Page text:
Kortrijk

Kortrijk
Broel Towers along the river Lys in Kortrijk
Broel Towers along the river Lys in Kortrijk
Kortrijk is located in Belgium
Kortrijk
Kortrijk
Location in Belgium
Location of Kortrijk in West Flanders
KortrijkLocation.png
Coordinates: 50°50′N 03°16′E / 50°50′N 03°16′E / 50.833; 3.267(2018-01-01)[1]
 • Total76,265
 • Density950/km2 (2,500/sq mi)
Postal codes
85xx (8500, 8501, 8510, 8511)
www.kortrijk.be

Kortrijk (in English also Courtrai or Courtray;[2][3] official name in Dutch: Kortrijk, pronounced [ˈkɔrtrɛi̯k]; West Flemish: Kortryk or Kortrik, French: Courtrai, pronounced [kuʁtʁɛ]; Latin: Cortoriacum) is a Belgian city and municipality in the Flemish province of West Flanders.

It is the capital and largest city of the judicial and administrative arrondissement of Kortrijk. The wider municipality comprises the city of Kortrijk proper and the villages of Aalbeke, Bellegem, Bissegem, Heule, Kooigem, Marke, and Rollegem. Kortrijk is also part of the cross-border Lille-Kortrijk-Tournai metropolitan area.[4][5]

The city is on the river Leie, 42 km (26 mi) southwest of Ghent and 25 km (16 mi) northeast of Lille. Mouscron in Wallonia is just south of Kortrijk.[6]

Beguinage of Kortrijk

Kortrijk originated from a Gallo-Roman town, Cortoriacum[7], at a crossroads near the Leie river and two Roman roads. In the Middle Ages, Kortrijk grew significantly thanks to the flax and wool industry with France and England and became one of the biggest and richest cities in Flanders. The city is often referred to as City of Groeninge or City of the Golden Spurs, referring to the Battle of Courtrai or the Battle of the Golden Spurs which took place on 11 July 1302 on the Fields of Groeninge in Kortrijk. In 1820, the Treaty of Kortrijk was signed, which laid out the current borders between France and Belgium. Throughout the 19th and 20th century, the flax industry flourished and remains important within the Belgian textile industry today.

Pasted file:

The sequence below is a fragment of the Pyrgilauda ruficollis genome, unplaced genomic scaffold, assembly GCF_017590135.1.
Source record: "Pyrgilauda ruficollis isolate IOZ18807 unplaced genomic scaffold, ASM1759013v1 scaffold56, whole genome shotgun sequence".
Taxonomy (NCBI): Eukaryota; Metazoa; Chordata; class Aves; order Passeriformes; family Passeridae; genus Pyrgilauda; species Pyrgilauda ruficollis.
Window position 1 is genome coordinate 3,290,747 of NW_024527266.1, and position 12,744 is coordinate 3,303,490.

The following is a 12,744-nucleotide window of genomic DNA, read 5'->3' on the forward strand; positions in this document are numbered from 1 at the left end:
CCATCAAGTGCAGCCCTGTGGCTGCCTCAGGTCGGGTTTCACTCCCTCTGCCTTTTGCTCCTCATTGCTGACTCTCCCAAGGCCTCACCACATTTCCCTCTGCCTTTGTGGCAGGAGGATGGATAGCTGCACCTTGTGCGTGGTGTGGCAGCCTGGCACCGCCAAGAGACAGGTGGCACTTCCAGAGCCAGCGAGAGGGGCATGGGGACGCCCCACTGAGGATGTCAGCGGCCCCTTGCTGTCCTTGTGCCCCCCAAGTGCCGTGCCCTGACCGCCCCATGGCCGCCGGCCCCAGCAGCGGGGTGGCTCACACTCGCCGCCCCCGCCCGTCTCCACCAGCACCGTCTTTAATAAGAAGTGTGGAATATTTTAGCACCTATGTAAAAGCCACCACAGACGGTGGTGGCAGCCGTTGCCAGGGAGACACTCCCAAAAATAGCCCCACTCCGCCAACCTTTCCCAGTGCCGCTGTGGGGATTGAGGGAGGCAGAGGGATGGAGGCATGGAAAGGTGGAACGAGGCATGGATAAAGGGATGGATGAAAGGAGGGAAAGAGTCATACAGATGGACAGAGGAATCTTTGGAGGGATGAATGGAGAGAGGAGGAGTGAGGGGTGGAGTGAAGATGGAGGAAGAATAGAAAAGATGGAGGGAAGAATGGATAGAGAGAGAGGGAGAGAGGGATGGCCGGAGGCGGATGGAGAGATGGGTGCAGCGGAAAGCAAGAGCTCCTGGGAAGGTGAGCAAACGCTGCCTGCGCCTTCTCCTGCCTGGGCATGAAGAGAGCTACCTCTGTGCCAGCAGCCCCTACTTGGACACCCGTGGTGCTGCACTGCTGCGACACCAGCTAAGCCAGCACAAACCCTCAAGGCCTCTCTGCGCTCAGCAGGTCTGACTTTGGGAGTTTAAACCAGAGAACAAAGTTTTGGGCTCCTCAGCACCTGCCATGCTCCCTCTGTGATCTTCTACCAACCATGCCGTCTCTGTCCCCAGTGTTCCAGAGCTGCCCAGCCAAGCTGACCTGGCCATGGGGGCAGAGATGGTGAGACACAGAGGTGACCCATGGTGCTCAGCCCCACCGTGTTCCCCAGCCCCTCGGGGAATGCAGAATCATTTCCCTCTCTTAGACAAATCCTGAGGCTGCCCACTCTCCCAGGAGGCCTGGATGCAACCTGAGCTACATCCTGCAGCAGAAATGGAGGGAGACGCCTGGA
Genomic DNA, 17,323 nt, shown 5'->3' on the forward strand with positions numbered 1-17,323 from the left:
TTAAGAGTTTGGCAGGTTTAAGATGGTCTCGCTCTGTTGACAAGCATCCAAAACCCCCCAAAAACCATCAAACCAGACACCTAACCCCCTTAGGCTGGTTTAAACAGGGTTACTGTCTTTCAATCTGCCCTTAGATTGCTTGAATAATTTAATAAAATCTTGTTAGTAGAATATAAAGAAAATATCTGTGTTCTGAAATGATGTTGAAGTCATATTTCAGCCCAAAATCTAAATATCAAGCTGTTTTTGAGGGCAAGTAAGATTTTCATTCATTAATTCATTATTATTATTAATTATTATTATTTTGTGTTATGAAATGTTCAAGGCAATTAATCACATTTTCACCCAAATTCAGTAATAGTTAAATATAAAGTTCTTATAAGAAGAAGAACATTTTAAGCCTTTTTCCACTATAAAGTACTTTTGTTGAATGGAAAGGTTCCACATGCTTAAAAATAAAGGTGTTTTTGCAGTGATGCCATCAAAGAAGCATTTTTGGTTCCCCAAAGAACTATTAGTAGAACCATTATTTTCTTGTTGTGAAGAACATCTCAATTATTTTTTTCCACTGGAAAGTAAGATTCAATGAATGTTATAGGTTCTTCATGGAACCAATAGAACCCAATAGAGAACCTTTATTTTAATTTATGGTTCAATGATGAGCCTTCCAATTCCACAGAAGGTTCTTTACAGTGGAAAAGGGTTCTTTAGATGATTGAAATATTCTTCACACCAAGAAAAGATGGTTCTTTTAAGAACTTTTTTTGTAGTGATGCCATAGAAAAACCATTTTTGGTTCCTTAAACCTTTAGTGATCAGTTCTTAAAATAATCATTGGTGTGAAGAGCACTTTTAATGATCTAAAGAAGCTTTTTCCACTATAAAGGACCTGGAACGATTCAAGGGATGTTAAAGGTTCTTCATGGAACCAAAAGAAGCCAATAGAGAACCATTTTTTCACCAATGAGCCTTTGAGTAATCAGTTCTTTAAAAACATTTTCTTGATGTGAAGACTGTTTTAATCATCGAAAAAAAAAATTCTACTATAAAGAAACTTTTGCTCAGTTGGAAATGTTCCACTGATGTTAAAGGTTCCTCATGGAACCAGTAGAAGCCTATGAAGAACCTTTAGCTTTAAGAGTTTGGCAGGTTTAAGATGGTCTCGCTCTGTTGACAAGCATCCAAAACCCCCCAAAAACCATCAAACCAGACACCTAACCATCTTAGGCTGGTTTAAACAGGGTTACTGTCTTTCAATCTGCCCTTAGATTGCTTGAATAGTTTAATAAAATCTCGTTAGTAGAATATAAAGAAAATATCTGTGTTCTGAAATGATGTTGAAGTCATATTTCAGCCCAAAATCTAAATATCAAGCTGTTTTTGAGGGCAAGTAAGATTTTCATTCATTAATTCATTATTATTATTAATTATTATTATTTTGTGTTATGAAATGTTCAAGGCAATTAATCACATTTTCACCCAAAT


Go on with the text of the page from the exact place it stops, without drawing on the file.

Kortrijk is the largest city in southern West Flanders, with several hospitals, colleges and a university. Kortrijk was the first city in Belgium with a pedestrian shopping street, the Korte Steenstraat.

History

Name

The Roman name Cortoriacum[8] meant in latin, the settlement near the curb in the river[citation needed]. There is also mention of Cortoracum in some literature. Its name later evolved to Cortrycke, Cortryck, and Kortrijk (19th Century). The French Called it Courtrai.

Origins Roman times

Findings from an archeological digging in 1950 (3 remains of Roman Funeral Pyres were found[9]) seem to indicate that the vicus was used as an encampment/base by the romans during their invasion of Britain in 43ad.

Cortoriacum was a larger Gallo-Roman vicus of civitas Menapiorum at an important crossroads near the Lys river of the Roman roads linking Tongeren and Cassel and Tournai and Oudenburg. It was first mentioned in a document from the 4th or 5th century called Notitia Dignitatum where the Cortoriacenses (Cavalry)Troops were mentioned. In the 9th century, Baldwin II, Count of Flanders established fortifications against the Vikings. The town gained its city charter in 1190 from Philip, Count of Flanders. The population growth required new defensive walls, part of which can still be seen today (the Broeltorens, Armory, Kortrijk). Several local places still refer to physical parts of the Defensive Structures around Kortrijk (Walle, Waterpoort, Menenpoort, Gentsepoort, Brugsepoort, Kasteelkaai); Most of the Physical parts have been overbuilt or destroyed.

The second castle of Kortrijk